Treatment Of Thoracic Trauma

The management of penetrating thoracic trauma can be complex because so many structures are at risk for injury. Early involvement of a trauma surgeon is recommended, since the final common pathway for many of these patients is surgery or admission for close observation and serial examinations.

When the patient presents in extremis or loses vital signs in the ED, an emergency thoracotomy should be performed, if possible. Indications for emergency thoracotomy include loss of vital signs in the ED (or immediately prior to arrival), evidence of cardiac tamponade, and massive hemothorax. Emergency thoracotomy should not be performed if there are inadequate surgical resources available to definitively manage the patient.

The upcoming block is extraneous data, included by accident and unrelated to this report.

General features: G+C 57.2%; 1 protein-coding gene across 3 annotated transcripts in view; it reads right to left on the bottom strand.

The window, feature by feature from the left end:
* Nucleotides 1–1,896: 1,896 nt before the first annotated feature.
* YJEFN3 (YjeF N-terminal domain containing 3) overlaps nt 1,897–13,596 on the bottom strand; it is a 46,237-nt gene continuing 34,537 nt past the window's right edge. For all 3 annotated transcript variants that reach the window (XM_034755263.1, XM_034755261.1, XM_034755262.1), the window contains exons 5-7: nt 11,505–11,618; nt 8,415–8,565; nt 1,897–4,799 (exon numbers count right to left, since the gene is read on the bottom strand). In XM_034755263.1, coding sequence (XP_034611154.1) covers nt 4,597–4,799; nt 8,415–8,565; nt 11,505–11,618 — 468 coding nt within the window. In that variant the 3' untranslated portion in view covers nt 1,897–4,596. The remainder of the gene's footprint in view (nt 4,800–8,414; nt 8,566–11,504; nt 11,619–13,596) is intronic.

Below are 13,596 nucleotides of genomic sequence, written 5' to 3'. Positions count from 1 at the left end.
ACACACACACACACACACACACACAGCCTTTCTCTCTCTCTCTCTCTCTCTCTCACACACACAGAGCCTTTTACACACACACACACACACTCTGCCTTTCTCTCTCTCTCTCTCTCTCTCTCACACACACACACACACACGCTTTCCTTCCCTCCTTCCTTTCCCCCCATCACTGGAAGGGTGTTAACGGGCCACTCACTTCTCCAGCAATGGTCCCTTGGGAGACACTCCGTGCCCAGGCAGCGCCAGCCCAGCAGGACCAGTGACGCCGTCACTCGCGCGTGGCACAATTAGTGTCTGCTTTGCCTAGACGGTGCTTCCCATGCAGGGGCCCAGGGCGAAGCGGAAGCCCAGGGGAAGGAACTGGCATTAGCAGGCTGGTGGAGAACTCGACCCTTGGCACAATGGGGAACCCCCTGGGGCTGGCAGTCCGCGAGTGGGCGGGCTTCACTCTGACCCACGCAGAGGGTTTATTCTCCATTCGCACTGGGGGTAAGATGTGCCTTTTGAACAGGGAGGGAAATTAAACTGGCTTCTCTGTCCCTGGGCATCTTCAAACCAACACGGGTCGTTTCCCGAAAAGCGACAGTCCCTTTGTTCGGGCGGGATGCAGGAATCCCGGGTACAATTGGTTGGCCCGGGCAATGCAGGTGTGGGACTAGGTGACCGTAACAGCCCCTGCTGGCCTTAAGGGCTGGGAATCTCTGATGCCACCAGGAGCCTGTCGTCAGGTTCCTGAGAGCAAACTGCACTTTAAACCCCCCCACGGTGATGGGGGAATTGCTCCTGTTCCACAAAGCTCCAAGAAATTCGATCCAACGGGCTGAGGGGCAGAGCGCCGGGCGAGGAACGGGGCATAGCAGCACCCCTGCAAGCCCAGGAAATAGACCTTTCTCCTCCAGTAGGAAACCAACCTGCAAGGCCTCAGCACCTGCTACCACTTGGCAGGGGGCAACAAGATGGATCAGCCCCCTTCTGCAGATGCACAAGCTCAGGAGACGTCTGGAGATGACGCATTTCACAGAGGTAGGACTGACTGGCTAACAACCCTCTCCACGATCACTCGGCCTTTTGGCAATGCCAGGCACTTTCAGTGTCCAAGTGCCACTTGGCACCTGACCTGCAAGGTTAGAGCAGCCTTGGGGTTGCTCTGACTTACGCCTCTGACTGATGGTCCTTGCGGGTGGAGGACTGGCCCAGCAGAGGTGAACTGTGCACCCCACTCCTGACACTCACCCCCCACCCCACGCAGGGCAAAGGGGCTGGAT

Emergent needle decompression and tube thoracostomy are indicated in the presence of a clinically significant pneumothorax or hemothorax, respectively. Needle decompression should only be performed as a stabilizing procedure while preparing to place a thoracostomy tube. Many needle decompressions fail to get into the pleural space when placed in the classic anterior position of the second intercostal space in the midclavicular line because the chest wall in many adults may be too thick for standard IV catheters.84 The lateral chest wall at the fourth or fifth intercostal spaces in the midaxillary line has been found to be just as thick as the anterior chest wall.84-86 Angiocatheters are longer and stand a greater chance of penetrating the pleural cavity, but there are still many failures when this procedure is attempted.86 Therefore, needle decompression may be ineffective at temporarily relieving a tension pneumothorax, and a thoracostomy tube should be placed immediately if there is truly a concern for a tension pneumothorax. Chest tubes should be placed prior to imaging if there is any suggestion of instability, tension pneumothorax, or hemothorax.28